FERS & CSRS Disability Retirement from the U.S. Office of Personnel Management: Consciousness and the Linguistic Divide

Throughout the wide expanse of Western Philosophical debates, the tension of truth has always been the subtle, often unspoken, surreptitious thread underlying the waging war of words.  As the writing of history is left to the victors, so the linguistic divide between truth and falsity belongs to the mastery of words. The modern subtext to the greater debate encapsulates consciousness and whether the wholeness of one’s being can be adequately described in scientific terms comprised of physically-oriented language — i.e., synapses, cells and serotonin levels.

Can one adequately capture the wholeness of a person, and the uniqueness of the individual, by the expungement of non-objective language and transference and translation of reductionism to physically-oriented descriptions?  And what of Ryle’s perennial problem of that “ghost in the machine“?  Of course, Dennett would explain away the issue of consciousness by a series of component divides — of sectional surgeries which, in their individual pieces, would reveal the lack of the greater elements beyond the individual parts.  But in the end, does the adoption of such science-based language adequately present a true picture of man?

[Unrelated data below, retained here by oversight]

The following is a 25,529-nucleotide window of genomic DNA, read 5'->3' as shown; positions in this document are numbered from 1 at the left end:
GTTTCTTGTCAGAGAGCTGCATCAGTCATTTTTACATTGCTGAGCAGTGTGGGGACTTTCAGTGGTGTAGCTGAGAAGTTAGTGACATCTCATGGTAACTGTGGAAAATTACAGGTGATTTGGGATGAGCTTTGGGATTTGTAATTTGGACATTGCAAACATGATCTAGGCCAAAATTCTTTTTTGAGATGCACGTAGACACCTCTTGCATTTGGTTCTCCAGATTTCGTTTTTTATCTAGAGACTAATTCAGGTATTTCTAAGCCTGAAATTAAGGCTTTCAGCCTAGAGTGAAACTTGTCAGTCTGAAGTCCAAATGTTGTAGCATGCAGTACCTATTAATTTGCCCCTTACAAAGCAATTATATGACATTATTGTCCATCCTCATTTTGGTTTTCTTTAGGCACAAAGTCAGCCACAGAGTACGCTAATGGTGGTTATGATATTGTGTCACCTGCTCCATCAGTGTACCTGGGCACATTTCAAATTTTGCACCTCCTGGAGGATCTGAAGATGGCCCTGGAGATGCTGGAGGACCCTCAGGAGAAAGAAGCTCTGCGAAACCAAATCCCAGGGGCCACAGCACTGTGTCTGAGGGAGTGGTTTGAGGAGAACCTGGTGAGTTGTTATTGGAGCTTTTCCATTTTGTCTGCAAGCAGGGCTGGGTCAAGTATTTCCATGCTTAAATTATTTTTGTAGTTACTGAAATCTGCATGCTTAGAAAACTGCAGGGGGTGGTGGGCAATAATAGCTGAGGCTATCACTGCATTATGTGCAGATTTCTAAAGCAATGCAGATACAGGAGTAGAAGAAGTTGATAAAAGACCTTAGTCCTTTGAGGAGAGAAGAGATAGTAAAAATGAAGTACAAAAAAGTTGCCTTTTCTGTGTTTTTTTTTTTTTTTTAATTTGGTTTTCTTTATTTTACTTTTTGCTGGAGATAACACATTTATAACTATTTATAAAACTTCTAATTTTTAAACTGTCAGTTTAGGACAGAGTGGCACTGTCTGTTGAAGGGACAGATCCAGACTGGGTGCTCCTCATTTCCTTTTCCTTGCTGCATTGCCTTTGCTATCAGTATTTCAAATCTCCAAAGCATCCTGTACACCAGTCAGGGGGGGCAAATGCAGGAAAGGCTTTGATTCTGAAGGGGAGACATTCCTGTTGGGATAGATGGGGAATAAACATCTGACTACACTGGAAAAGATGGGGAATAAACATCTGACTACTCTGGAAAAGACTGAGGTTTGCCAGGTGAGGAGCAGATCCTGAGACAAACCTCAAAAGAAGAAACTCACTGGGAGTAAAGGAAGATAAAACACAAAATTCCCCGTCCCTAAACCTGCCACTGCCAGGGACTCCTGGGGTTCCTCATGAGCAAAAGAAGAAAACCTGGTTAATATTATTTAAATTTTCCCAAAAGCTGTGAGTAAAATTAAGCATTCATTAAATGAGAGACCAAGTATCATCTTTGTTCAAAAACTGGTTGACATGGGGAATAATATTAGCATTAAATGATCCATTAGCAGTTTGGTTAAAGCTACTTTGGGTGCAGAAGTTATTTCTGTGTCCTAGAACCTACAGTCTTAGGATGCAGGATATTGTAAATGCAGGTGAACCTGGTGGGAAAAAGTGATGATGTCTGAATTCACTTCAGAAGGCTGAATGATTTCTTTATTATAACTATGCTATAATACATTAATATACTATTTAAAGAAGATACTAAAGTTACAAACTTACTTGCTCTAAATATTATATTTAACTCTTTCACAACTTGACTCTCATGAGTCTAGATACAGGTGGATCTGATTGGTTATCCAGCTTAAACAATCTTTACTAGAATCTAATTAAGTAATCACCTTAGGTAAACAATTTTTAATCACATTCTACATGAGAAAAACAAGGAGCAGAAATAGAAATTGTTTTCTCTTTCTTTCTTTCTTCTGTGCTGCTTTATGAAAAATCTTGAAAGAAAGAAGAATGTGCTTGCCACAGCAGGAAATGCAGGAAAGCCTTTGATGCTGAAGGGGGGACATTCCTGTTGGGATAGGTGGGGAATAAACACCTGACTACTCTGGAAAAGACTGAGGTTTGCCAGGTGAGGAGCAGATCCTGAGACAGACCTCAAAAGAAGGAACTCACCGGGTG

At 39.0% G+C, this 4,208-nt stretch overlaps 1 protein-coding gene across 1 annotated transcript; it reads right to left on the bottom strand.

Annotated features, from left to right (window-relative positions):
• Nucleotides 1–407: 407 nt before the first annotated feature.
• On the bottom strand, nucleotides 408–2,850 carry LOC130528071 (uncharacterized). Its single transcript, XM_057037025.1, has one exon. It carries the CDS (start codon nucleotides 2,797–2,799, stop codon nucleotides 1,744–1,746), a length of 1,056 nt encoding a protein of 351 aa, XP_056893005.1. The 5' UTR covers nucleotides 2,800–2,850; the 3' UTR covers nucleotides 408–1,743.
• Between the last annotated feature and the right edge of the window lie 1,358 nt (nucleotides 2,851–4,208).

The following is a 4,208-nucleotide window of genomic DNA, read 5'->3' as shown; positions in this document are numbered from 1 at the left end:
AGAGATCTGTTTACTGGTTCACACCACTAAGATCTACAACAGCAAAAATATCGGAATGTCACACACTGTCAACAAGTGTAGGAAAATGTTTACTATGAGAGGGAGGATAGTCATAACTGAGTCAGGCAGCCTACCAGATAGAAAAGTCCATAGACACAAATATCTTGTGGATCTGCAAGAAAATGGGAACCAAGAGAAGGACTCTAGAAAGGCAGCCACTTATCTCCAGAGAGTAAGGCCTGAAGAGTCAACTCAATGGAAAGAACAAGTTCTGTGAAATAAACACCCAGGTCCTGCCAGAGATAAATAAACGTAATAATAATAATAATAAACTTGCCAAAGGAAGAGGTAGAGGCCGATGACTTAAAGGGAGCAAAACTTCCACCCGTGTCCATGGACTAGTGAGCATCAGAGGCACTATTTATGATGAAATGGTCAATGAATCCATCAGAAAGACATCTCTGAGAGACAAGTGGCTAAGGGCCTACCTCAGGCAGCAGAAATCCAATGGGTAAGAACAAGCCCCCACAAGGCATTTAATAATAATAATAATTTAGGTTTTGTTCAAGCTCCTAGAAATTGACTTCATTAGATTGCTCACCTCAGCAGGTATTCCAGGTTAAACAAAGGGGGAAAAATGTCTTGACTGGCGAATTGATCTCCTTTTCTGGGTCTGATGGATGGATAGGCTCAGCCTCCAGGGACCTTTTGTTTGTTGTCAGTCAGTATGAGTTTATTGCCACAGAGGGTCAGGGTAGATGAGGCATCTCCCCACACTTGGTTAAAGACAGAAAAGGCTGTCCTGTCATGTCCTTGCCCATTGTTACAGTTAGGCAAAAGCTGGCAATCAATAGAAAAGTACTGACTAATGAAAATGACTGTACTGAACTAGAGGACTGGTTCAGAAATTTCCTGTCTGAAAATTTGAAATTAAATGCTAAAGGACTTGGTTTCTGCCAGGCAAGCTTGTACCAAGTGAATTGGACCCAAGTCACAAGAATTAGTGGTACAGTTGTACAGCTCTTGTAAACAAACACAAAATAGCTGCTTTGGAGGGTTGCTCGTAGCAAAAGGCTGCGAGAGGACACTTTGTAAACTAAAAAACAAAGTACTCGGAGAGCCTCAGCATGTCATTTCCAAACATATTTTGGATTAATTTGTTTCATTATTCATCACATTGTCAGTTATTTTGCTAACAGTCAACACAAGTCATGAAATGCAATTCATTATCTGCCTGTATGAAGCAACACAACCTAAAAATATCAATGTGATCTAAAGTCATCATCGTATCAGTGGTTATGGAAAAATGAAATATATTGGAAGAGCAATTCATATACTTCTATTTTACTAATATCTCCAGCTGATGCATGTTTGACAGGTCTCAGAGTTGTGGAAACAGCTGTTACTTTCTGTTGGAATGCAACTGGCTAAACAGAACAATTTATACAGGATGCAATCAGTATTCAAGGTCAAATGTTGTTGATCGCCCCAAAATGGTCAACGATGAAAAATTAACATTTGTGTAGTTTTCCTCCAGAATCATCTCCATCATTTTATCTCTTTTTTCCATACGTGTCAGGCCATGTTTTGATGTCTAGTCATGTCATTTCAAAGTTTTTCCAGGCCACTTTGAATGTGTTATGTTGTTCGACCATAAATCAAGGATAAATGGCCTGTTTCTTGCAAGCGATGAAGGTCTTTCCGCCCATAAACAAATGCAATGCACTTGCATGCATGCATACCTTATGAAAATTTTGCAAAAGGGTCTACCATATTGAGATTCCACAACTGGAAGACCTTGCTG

On a human level, in every society, the problem is seen in how agencies and organizations view and treat individuals with medical problems.  For Federal and Postal employees who suffer from a medical condition, such that the medical condition begins to impact one’s ability and capacity to perform all of the essential elements of one’s job, the issue of being “lesser” than coworkers becomes a problem of actions, how we view our fellow man, and the greater linguistic divide which impacts treatment of individuals.  Language is important in capturing the fantasy of fulfillment.  It is the seed of creativity.  Reduction of language and expungement into mere metabolic processes will ultimately dehumanize society, and equate maltreatment with mere surgical precision.

Federal and Postal Workers who confront the issue of daily abuse in the workplace because of a medical condition suffered, recognize how insensitive conglomerates can be.  For the Federal and Postal Worker who has come to a point where one’s agency no longer views him or her in the wholeness of one’s being and the worth of being a productive individual, filing for Federal Disability Retirement benefits, whether one is under FERS or CSRS, is an option to consider, and to take one’s abilities and capabilities elsewhere to another vocation.

History is replete with man’s capacity to dehumanize; language is the key to expunging the very humanity which society possesses in the treatment of individuals; and in the end, consciousness is the last bastion of unexplained beauty in the greater linguistic divide of social conscience.

Sincerely,

Robert R. McGill, Esquire

Federal Employee Medical Retirement: The Potential Drawback